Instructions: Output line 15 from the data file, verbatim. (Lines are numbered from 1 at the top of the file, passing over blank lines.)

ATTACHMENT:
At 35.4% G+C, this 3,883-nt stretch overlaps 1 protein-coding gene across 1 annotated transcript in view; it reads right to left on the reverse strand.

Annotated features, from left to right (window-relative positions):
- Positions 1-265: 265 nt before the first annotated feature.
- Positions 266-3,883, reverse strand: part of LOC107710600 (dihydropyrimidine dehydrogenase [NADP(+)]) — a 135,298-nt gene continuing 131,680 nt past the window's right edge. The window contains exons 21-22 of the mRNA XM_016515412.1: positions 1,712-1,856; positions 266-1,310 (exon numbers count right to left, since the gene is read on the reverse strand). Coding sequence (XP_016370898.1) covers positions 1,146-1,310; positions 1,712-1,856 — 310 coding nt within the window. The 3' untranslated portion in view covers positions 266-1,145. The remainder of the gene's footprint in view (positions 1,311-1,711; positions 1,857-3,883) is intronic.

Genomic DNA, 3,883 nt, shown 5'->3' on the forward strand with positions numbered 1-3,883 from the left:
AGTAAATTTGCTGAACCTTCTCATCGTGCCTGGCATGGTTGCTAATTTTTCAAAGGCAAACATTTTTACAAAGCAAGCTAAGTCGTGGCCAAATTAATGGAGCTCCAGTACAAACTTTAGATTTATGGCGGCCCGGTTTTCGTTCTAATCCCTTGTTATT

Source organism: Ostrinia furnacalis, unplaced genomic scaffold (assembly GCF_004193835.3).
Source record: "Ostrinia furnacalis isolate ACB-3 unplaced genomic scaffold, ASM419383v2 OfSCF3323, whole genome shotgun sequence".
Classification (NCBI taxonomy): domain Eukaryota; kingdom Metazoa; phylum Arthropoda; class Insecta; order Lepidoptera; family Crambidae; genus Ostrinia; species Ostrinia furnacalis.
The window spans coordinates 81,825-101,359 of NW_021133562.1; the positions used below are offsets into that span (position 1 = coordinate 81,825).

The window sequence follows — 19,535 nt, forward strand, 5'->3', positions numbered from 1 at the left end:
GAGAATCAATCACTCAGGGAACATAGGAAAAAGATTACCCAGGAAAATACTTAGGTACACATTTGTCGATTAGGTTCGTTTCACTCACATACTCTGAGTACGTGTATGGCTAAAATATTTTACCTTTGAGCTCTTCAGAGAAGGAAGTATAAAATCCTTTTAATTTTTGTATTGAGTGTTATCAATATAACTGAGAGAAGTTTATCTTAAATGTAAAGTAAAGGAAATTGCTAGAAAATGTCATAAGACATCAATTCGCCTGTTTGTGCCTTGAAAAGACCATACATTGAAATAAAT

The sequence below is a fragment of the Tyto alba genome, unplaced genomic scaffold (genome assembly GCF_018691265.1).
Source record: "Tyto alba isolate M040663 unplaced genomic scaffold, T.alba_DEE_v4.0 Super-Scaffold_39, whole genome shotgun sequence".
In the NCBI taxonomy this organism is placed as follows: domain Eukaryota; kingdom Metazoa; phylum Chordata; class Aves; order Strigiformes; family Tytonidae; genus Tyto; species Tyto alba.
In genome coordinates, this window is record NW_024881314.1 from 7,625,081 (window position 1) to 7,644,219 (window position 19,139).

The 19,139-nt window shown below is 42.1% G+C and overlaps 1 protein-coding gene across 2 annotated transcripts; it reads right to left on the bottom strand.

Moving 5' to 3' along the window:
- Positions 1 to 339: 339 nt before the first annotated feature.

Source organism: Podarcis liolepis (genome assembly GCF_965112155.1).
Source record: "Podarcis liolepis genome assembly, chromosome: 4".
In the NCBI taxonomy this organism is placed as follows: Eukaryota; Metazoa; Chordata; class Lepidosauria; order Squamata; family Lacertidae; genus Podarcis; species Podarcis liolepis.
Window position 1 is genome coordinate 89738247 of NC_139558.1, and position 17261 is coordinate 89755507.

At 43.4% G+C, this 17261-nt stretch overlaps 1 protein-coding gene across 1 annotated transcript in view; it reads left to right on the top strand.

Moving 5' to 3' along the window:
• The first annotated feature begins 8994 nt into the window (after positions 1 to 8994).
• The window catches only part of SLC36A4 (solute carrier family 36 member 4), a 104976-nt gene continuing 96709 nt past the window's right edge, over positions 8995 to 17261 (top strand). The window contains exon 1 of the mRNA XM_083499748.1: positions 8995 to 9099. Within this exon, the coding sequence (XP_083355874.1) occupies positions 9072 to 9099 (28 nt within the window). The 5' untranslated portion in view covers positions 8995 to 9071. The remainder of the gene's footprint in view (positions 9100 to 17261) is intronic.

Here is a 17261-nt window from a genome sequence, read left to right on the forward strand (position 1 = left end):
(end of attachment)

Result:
In the NCBI taxonomy this organism is placed as follows: domain Eukaryota; kingdom Metazoa; phylum Chordata; class Aves; order Strigiformes; family Tytonidae; genus Tyto; species Tyto alba.